101 Pages Posted: 27 Oct 2014 Last revised: 29 Jan 2017
Date Written: January 27, 2017
We document large increases in agricultural productivity, peasants’ living standards, and industrial development in Imperial Russia as a result of the abolition of serfdom in 1861. A counterfactual exercise suggests that if serfs were freed in 1820, by 1913 Russia would have been about 50% richer compared to what it actually was. We construct a novel province-level panel dataset of development outcomes and conduct a difference-in-differences analysis of the effects of the abolition of serfdom, relying on cross-sectional variation in the shares of serfs and the timing of the different stages of reform, controlling for unobserved variation across provinces and over time and province-specific trends. We disentangle the two stages of the abolition of serfdom: the emancipation of serfs and land reform, and find that, in contrast to a large positive effect of emancipation, land reform negatively affected agricultural productivity. We provide evidence that better incentives resulting from the cessation of the ratchet effect in the landlord-peasant relationship is a likely mechanism behind the positive effect of emancipation, and the increase in the power of the re-partition peasant commune is a mechanism behind the negative effect of the land reform.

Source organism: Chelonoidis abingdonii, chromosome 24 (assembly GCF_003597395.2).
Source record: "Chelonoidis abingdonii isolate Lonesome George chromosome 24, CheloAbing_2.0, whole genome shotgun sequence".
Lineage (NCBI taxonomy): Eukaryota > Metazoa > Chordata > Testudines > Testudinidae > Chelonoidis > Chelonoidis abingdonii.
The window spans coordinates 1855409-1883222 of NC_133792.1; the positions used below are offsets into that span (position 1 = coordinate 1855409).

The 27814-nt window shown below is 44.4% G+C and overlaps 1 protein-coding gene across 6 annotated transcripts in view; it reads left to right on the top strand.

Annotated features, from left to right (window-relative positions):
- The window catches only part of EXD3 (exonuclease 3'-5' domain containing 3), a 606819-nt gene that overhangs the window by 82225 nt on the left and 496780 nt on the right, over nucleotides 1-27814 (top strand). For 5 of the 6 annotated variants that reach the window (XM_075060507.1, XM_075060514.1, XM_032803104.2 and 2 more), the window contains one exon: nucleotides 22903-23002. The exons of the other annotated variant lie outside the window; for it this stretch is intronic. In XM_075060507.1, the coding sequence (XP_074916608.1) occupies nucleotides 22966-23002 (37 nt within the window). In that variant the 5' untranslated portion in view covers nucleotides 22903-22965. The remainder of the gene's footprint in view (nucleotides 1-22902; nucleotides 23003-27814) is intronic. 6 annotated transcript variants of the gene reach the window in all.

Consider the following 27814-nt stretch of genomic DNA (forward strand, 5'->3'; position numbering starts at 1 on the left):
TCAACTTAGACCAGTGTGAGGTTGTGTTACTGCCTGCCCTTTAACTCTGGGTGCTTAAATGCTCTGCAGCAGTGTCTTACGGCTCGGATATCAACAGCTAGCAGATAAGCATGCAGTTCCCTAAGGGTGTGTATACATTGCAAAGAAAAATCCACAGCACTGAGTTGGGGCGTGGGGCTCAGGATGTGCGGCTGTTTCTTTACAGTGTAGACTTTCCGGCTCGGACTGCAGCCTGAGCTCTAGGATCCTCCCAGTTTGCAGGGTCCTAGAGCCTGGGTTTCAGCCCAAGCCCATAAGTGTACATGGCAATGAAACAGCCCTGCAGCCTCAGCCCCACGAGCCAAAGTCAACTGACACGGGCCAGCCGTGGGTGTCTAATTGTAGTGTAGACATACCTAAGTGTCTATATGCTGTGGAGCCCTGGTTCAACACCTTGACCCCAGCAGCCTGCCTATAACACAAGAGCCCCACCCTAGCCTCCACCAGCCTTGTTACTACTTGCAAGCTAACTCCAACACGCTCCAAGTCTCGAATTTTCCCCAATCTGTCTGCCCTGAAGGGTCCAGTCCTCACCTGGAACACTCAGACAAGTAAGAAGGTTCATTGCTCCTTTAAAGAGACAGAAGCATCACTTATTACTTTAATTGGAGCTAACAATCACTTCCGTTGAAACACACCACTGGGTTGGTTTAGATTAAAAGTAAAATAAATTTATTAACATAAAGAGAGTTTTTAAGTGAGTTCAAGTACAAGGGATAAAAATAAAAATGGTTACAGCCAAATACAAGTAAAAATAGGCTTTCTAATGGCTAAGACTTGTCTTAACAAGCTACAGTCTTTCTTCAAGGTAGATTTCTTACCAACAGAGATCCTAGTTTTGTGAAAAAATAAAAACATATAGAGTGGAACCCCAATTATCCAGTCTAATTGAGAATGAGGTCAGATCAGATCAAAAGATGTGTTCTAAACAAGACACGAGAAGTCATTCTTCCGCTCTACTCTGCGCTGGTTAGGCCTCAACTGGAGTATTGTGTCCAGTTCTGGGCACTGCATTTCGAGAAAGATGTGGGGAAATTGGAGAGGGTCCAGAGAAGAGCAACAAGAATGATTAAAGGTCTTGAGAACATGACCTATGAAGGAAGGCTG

Keywords: serfdom, emancipation, economic development, Russia
JEL Classification: N13, N53, O1
Suggested Citation: Suggested Citation
Markevich, Andrei and Zhuravskaya, Ekaterina, The Economic Effects of the Abolition of Serfdom: Evidence from the Russian Empire (January 27, 2017). Available at SSRN: https://ssrn.com/abstract=2514964 or http://dx.doi.org/10.2139/ssrn.2514964